*As we were preparing this issue of Pet Dish, one of the six dogs still waiting for a new home was adopted. We mistakenly did not note the exciting news in the email and still wrote that there were six dogs available. The dogs shown here are the five still waiting for their second chance.
Compassion in the classroom
Barb Kattner’s kindergarten students listened intently to the story of “The Good Kind Giant.” The giant acquired a little boy as a pet, but didn’t understand the needs of a human child. Throughout the story, the giant learned to care for the boy, while the students learned the importance of proper care for pets. “My kids were enthralled by the story. You could just see the little wheels turning in their heads; they really got it,” says Barb, a science teacher at Nellie Stone Johnson Community School in Minneapolis.
The story of “The Good Kind Giant” is one of Animal Humane Society’s many classroom education programs that cover everything from responsible pet care and ownership, to appropriate interactions with wildlife, animal related careers, dog fighting, and more – all presented with an emphasis on compassion and respect.
The interactive presentations are provided by Animal Humane Society staff educators. Each program is tailored to the audience’s age and interest and is available for groups of any kind including schools, clubs, home school groups and community organizations.
Barb teaches science to 21 classes, kindergarten through fifth grade, and has brought Animal Humane Society education programs into every single one of those classes. “I teach a population of children that has limited exposure to animals and a lot of fear. They don’t have pets in their homes like the ones they are learning about so it has a real practical side to it.”
Getting kids excited about learning can be a great challenge for a teacher, but once a few of Barb’s classes participated in Animal Humane Society programs, her other classes wondered when their class was next. “Word spread and they all wanted to see what it was about. It can be a tough group to keep focused, but it’s amazing when they get so engaged in something,” says Barb.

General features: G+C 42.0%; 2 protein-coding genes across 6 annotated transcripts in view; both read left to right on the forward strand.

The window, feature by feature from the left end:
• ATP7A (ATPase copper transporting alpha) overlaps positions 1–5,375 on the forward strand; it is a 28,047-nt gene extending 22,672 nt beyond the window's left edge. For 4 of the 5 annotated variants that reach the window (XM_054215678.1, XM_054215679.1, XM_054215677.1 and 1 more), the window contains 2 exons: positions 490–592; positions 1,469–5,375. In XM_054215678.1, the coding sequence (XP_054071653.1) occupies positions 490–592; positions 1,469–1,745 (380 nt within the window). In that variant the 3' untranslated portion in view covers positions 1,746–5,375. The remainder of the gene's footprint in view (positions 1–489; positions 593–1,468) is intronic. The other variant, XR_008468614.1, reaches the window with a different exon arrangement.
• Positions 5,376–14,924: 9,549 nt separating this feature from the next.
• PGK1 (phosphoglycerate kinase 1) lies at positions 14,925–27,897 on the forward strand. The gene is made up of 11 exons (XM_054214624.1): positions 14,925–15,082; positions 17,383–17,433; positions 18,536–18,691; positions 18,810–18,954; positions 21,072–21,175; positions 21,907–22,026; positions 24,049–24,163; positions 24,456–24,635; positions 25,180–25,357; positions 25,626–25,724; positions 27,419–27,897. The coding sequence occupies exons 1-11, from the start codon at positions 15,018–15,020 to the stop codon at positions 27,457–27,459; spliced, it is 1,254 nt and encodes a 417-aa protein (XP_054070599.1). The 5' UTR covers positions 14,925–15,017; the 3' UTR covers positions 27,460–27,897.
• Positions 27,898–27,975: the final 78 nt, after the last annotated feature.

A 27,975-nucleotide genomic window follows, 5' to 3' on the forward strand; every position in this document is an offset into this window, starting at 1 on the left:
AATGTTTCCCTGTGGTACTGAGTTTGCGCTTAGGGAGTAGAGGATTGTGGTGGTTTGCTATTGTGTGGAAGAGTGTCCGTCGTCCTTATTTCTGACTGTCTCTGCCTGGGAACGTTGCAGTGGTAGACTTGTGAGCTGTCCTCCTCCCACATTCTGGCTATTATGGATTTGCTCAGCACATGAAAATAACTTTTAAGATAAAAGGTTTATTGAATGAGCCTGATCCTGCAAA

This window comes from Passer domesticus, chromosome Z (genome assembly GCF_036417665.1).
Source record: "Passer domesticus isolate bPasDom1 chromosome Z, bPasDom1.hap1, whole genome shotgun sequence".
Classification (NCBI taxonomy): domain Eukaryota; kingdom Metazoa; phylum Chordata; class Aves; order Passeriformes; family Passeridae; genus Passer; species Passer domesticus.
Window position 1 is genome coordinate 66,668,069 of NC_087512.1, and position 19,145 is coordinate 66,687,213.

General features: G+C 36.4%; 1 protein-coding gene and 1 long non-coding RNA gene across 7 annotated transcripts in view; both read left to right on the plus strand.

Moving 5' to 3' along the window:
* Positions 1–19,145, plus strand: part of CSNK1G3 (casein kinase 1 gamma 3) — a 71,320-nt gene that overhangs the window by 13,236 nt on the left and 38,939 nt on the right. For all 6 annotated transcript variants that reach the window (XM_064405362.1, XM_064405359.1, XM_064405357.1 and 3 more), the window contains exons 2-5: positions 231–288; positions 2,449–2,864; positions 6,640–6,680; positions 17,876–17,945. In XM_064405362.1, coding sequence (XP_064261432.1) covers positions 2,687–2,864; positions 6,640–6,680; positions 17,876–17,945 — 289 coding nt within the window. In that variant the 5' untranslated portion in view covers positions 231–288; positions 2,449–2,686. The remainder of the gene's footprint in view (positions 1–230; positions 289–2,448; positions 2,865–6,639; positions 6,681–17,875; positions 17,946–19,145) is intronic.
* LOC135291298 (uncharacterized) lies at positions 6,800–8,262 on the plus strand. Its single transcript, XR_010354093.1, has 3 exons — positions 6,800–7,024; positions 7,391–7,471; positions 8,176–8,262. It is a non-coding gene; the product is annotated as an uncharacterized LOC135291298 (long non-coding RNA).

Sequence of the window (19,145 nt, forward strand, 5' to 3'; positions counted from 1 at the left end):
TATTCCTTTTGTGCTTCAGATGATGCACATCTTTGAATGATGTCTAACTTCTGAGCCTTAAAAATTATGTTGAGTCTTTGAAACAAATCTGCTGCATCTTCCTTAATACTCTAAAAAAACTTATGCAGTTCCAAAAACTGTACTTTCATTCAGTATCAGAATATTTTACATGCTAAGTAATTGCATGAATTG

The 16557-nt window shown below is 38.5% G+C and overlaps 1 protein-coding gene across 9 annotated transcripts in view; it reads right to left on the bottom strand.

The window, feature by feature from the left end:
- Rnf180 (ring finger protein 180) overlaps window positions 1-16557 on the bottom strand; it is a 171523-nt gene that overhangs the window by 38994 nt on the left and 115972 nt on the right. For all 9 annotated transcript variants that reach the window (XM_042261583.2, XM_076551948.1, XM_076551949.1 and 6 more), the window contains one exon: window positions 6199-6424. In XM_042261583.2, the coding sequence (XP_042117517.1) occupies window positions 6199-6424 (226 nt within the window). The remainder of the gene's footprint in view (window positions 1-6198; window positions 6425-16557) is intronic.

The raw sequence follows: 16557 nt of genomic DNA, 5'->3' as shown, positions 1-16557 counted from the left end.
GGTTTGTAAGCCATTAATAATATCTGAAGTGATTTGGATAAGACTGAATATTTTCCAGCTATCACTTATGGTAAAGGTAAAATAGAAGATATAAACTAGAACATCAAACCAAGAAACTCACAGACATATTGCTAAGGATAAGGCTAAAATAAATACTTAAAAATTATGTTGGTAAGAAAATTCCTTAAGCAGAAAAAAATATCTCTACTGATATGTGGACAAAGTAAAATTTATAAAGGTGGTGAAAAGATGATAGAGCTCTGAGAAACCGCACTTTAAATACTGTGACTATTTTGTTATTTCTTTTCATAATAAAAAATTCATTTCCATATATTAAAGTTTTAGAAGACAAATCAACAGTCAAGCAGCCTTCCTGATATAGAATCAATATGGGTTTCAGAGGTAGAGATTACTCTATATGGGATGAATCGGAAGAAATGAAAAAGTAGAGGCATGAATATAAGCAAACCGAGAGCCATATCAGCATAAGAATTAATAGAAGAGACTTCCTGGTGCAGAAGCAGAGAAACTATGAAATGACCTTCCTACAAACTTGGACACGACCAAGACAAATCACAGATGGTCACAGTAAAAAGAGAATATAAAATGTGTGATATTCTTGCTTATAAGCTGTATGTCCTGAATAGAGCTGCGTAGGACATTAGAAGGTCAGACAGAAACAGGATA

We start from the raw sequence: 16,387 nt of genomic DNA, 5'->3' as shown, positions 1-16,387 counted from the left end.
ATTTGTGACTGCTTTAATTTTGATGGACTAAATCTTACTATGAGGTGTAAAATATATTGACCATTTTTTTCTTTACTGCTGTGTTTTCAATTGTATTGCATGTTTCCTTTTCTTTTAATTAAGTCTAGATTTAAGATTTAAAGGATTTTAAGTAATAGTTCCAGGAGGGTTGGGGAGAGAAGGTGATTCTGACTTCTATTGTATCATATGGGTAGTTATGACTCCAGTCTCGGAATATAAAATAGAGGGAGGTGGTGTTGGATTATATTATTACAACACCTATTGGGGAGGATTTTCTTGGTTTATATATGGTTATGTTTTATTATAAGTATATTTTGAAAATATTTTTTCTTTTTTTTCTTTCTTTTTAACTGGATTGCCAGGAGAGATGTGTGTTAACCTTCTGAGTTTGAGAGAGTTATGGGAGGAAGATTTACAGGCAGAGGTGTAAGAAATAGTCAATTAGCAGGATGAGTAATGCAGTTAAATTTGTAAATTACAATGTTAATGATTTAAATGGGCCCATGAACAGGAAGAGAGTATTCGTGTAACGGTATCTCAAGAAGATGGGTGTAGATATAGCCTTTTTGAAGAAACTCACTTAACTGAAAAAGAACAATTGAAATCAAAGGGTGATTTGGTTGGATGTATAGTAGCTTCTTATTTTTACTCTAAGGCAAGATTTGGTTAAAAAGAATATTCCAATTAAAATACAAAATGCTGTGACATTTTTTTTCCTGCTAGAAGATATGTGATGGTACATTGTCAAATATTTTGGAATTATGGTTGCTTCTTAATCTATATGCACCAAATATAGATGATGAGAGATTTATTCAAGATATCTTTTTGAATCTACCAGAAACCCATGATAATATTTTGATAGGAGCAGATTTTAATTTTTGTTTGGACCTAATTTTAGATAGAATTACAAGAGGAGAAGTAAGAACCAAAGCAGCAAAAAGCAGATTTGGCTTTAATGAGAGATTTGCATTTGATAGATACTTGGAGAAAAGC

The cost for each program is $50 with scholarships available. The fee can be paid for by the school, but parents are also encouraged to sponsor a program for their child’s class. Programs can be taught to groups of up to 70 students and last approximately 45-60 minutes, an amount of time Barb says is just right. “The fact that it’s just one hour and it’s entertaining allows the kids to really focus and enjoy it. If you can engage kids who normally struggle to sit still for an hour, you know it’s a successful program.”
To register for any program or for more information contact our education department at 763-489-2220 or firstname.lastname@example.org.
Pet Dish Pet Tips with Paula Zukoff
Does your dog like to eat sticks? Watch this Pet Dish Pet Tips video to learn more about how you can put an end to this peculiar behavior.
Don’t forget to send us your training questions
Is your pet itching to add a few tricks to his repertoire? Do you have questions about your pet’s behavior and what you can do to help her be a better family pet? Let us know your training question by sending us an email - or better yet sending a video showing us the problems you're having with your pup! Send videos and emails to email@example.com.